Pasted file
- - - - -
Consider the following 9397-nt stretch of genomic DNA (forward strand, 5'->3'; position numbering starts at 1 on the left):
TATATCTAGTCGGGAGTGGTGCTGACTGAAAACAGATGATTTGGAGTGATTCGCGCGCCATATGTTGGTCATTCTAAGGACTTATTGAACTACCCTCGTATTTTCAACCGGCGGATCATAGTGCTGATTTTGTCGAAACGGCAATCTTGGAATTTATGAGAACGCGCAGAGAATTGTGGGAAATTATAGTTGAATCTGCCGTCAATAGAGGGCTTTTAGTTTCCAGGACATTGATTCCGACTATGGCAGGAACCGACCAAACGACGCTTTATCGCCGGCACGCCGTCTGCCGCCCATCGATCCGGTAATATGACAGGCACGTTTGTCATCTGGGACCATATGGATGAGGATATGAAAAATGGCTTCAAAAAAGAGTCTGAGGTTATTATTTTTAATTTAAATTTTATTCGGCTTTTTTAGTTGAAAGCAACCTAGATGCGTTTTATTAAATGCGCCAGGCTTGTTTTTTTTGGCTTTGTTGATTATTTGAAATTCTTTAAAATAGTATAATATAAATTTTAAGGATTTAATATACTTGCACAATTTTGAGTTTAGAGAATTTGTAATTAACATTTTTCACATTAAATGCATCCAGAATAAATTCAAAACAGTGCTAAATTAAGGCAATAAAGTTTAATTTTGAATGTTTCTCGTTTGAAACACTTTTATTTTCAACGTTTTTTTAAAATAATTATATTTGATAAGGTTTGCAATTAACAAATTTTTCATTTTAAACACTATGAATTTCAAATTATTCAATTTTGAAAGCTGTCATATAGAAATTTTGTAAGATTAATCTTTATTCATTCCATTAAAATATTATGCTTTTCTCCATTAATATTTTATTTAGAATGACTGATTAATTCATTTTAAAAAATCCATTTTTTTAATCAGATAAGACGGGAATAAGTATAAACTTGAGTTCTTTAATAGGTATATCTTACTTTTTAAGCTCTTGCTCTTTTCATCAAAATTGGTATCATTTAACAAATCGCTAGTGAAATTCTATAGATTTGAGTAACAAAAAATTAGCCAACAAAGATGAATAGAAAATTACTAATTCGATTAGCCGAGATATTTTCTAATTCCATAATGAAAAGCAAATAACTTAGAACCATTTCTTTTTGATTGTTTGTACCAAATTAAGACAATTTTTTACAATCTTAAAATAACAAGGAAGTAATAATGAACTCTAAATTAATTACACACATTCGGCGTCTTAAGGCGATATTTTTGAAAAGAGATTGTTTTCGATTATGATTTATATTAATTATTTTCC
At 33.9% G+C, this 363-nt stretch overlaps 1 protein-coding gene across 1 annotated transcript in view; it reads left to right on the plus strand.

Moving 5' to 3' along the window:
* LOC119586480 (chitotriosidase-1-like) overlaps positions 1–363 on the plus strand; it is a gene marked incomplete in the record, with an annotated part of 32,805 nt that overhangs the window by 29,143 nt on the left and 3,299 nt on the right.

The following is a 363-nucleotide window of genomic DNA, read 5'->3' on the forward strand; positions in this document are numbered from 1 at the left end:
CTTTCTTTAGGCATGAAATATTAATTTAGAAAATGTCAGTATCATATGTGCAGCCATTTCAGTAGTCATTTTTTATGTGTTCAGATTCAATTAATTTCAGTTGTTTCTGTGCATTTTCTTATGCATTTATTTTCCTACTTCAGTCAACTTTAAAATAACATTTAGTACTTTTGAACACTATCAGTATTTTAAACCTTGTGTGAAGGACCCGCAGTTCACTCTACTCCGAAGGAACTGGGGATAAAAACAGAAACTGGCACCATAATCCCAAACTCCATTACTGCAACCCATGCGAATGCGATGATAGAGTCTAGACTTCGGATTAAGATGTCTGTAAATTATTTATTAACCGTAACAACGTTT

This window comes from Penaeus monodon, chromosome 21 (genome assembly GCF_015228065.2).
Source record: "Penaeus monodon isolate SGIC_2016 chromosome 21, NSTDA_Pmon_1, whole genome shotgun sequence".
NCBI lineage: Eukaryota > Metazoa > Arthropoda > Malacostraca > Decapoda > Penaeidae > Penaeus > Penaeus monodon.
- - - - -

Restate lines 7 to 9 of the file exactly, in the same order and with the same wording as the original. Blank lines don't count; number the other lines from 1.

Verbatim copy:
CTTTCTTTAGGCATGAAATATTAATTTAGAAAATGTCAGTATCATATGTGCAGCCATTTCAGTAGTCATTTTTTATGTGTTCAGATTCAATTAATTTCAGTTGTTTCTGTGCATTTTCTTATGCATTTATTTTCCTACTTCAGTCAACTTTAAAATAACATTTAGTACTTTTGAACACTATCAGTATTTTAAACCTTGTGTGAAGGACCCGCAGTTCACTCTACTCCGAAGGAACTGGGGATAAAAACAGAAACTGGCACCATAATCCCAAACTCCATTACTGCAACCCATGCGAATGCGATGATAGAGTCTAGACTTCGGATTAAGATGTCTGTAAATTATTTATTAACCGTAACAACGTTT

This window comes from Penaeus monodon, chromosome 21 (genome assembly GCF_015228065.2).
Source record: "Penaeus monodon isolate SGIC_2016 chromosome 21, NSTDA_Pmon_1, whole genome shotgun sequence".